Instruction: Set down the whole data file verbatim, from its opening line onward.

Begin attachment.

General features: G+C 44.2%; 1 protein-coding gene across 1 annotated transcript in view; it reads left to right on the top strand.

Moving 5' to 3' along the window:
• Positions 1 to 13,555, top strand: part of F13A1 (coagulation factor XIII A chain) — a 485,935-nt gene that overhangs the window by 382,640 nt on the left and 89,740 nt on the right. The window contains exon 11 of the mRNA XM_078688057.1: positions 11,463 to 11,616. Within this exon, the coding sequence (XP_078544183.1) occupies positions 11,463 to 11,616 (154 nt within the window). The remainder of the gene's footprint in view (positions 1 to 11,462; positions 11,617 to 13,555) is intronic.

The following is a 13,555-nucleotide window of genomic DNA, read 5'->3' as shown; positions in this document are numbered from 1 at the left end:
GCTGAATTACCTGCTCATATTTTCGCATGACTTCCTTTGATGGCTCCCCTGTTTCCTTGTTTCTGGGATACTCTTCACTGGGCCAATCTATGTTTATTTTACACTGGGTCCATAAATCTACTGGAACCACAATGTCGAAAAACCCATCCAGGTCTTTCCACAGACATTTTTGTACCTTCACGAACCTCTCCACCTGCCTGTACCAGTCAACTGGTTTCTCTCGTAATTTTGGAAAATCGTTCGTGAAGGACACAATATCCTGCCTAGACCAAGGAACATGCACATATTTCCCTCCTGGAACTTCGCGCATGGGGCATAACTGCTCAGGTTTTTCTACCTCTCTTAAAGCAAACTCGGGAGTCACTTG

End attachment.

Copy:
General features: G+C 44.2%; 1 protein-coding gene across 1 annotated transcript in view; it reads left to right on the top strand.

Moving 5' to 3' along the window:
• Positions 1 to 13,555, top strand: part of F13A1 (coagulation factor XIII A chain) — a 485,935-nt gene that overhangs the window by 382,640 nt on the left and 89,740 nt on the right. The window contains exon 11 of the mRNA XM_078688057.1: positions 11,463 to 11,616. Within this exon, the coding sequence (XP_078544183.1) occupies positions 11,463 to 11,616 (154 nt within the window). The remainder of the gene's footprint in view (positions 1 to 11,462; positions 11,617 to 13,555) is intronic.

The following is a 13,555-nucleotide window of genomic DNA, read 5'->3' as shown; positions in this document are numbered from 1 at the left end:
GCTGAATTACCTGCTCATATTTTCGCATGACTTCCTTTGATGGCTCCCCTGTTTCCTTGTTTCTGGGATACTCTTCACTGGGCCAATCTATGTTTATTTTACACTGGGTCCATAAATCTACTGGAACCACAATGTCGAAAAACCCATCCAGGTCTTTCCACAGACATTTTTGTACCTTCACGAACCTCTCCACCTGCCTGTACCAGTCAACTGGTTTCTCTCGTAATTTTGGAAAATCGTTCGTGAAGGACACAATATCCTGCCTAGACCAAGGAACATGCACATATTTCCCTCCTGGAACTTCGCGCATGGGGCATAACTGCTCAGGTTTTTCTACCTCTCTTAAAGCAAACTCGGGAGTCACTTG